28 MAY 1921, Page 19

A LIFE OF CRICKET.* Is a man justified in making

cricket the main occupation of his life 1 The title of Mr. Warner's book suggests the question, and, if you have doubts about your answer, the reading of it will incline you to say "yes." As a sound propagandist of the great game and an example of the physical and moral qualities which it demands and develops Mr. Warner has done good service. An Australian writing to congratulate Mr. Warner on the victories of the English team in 1911-12 put the point plainly : "So long as the Colonies and Dependents regard the old country as the breeder of strong, virile men—men who can do things, so long it will have their respect and esteem and loyal support. You have done England an important service in a. way that very few people think or even care about in the old country."

The book is for those who like to talk and read of famous matches and flannelled heroes past and present. Their interest will be held to the end, unless the boy in them is dead. Mr. Warner's education in cricket began in Trinidad, where his father had been Attorney-General, and the black boy Killebree, who first bowled to him, prophesied that he would do great things. The hard regime of Harrison College, dominated by

• My Crieketing Life. By PP. Weiner. Illustrated. Leaden: itodolM and Stoughton. ilea. net.)

the head-master's bamboo cane, prepared him for the blissful enjoyment of an English public school. Winchester, owing to the fact that bowling and batting found no place in her scholar- ship examination, lost a notable cricketer. The chapter on Rugby, where he entered " Bobby " Whitelaw's house, will be a good restorative to the parent who has been reading The Loom Youth. The picture of school life is conventional and cricket occupies a large part of it., but it gives a true impression of the lives of those boys, happily a large number, who find an absorbing interest and a wholesome outlet for their energies in the ordinary routine.

Mr. Warner began life as a bowler, but his batting so far eclipsed his bowling that the latter became a matter for jesting among his fellow-cricketers. Ill-health handicapped him at Oxford, and only in his third year did he win his blue and don the harlequin cap that remained his mascot on every field. In 1897 he began his many crossings of the seas ; it is hard to keep count of them, but in Oporto, America, the West Indies, South Africa, New Zealand and Australia, most of which places he visited more than once, we find him upholding with persistent zeal and success the reputation of English cricket, and every- where refuting the charge that we take our pleasures sadly. His comments on Australia have special interest, after the series of matches played by the M.C.C. team under Colonel Douglas. "The crowds were splendid, they cheered both sides heartily. . . . Throughout the tour the umpiring was excellent, and Crockett is the bast umpire I have ever seen."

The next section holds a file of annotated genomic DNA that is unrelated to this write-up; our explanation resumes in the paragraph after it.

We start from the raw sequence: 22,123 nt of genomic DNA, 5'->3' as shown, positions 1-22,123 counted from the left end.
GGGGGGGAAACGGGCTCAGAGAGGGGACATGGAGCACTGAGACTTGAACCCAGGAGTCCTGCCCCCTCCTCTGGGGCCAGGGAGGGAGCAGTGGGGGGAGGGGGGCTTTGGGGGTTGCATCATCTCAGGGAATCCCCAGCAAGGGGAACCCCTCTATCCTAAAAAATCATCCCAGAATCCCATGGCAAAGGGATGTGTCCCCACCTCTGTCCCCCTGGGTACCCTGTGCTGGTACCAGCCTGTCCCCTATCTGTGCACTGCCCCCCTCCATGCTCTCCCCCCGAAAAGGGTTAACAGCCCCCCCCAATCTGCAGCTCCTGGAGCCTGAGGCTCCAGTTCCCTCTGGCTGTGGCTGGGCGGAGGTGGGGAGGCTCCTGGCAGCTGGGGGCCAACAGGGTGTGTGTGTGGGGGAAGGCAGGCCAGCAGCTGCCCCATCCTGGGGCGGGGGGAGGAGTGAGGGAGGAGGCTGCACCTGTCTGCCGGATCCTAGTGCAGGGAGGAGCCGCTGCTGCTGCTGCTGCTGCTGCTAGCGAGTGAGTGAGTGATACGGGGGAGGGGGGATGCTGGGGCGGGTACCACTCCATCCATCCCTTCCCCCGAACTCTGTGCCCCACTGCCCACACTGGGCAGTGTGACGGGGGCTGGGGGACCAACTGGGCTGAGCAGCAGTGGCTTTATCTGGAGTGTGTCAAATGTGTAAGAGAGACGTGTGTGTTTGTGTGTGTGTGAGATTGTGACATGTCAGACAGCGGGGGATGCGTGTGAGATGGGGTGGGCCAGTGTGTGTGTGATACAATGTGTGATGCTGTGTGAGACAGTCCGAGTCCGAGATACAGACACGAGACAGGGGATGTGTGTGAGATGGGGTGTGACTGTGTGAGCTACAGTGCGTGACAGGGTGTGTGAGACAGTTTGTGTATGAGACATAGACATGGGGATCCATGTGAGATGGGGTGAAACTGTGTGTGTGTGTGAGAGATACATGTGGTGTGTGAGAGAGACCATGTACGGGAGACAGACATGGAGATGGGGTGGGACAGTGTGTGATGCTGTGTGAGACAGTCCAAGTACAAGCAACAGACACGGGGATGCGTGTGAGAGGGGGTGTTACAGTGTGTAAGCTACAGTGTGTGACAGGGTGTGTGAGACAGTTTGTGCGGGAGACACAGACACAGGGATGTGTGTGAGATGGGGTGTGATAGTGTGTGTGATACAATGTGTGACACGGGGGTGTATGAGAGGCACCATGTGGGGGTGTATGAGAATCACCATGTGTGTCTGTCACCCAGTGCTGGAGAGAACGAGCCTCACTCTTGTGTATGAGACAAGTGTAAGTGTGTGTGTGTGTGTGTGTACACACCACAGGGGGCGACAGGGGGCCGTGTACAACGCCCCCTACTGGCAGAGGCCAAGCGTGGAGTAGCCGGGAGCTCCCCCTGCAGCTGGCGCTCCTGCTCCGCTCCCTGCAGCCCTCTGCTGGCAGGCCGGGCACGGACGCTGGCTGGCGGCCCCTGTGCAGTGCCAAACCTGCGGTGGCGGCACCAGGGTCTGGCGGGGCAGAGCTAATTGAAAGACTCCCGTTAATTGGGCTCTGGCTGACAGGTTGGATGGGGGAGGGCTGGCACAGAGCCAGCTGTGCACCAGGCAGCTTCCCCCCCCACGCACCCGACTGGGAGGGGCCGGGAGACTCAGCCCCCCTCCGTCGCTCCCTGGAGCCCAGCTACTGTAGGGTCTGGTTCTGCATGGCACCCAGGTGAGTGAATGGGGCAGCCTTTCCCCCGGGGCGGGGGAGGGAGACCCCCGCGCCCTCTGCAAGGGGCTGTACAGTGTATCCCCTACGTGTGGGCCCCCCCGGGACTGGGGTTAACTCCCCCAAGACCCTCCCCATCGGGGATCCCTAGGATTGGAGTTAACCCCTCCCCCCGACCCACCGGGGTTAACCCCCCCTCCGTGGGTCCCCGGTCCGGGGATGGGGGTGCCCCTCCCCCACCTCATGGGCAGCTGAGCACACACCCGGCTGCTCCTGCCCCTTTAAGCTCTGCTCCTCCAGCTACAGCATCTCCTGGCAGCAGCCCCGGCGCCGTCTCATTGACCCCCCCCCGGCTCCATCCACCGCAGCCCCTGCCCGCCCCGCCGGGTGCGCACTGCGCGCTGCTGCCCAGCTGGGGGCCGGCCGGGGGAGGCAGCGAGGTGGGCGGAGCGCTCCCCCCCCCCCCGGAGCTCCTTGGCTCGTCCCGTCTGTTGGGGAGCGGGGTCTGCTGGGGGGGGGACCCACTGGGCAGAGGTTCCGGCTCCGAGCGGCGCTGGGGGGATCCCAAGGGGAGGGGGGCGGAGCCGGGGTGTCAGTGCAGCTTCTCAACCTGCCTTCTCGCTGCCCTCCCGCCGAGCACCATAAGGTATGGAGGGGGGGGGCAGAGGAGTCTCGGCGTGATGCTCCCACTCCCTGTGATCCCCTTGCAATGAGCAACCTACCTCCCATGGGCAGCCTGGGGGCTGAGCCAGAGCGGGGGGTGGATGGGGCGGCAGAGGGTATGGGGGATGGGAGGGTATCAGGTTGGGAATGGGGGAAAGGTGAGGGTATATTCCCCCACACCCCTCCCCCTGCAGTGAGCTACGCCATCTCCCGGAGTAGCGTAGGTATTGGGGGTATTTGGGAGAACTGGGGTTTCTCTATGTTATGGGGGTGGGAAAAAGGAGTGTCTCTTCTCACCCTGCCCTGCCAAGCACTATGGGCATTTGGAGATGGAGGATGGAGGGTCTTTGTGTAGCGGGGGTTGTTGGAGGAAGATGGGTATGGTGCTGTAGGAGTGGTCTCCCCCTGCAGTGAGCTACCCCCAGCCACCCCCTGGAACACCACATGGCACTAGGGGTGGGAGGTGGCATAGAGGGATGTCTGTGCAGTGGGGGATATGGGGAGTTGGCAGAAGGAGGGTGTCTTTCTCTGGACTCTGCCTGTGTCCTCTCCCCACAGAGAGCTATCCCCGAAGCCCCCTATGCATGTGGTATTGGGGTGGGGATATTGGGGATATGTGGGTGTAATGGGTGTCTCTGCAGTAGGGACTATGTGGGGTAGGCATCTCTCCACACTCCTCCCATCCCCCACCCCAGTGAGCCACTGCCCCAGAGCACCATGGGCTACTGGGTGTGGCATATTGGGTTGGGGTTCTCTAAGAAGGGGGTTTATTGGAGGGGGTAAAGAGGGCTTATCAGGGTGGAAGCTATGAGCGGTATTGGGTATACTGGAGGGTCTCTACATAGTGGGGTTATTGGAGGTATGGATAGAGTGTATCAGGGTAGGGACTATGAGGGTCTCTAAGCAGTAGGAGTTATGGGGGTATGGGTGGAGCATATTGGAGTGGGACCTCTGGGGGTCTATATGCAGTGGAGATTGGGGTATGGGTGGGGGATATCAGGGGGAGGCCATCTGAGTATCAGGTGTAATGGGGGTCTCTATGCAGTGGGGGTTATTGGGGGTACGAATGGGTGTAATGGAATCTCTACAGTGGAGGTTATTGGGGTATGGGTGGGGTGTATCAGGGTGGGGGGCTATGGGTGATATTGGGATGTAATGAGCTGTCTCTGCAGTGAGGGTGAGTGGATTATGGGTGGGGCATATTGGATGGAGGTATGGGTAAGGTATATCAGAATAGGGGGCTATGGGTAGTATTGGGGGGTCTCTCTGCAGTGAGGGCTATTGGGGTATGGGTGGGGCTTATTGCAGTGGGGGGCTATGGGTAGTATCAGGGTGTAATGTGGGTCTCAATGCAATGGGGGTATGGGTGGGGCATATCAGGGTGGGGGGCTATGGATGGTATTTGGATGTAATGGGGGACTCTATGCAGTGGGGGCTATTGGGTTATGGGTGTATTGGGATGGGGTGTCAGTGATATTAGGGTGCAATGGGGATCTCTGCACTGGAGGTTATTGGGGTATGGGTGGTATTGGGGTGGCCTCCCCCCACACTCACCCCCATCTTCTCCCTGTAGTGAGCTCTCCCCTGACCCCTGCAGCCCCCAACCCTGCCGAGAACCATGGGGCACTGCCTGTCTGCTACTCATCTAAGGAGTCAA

Test match cricket never dulled his enthusiasm for county cricket, the fortunes of the Middlesex team, whose captaincy he held after 1908, being followed with a fidelity which the casual reader may begin to find excessive. And what a discipline his men can face ! For a careless bit of fielding Mignon "was solemnly held down and given six with a hairbrush as hard as Albert Trott could lay on." The final matches by which the championship was won and the seal of victory set on Mr. Warner's career are of thrilling interest. The letters and telegrams of congratulation received by the happy captain from cricketers all over England are a simple and generous tribute to his zeal for the game, a tribute always more readily given to a man of modest mind and one whose boyish delight in success can be

shared by a defeated foe. One of the best anecdotes in the book describes how Macartney the Australian on making a fine low hit had the misfortune to be caught by Mr. Warner, who grabbed the ball with one hand, and how Macartney simply walked away from the wicket with a smile, saying : "Fancy an old man of forty-four bending like that." That is cricket at its best !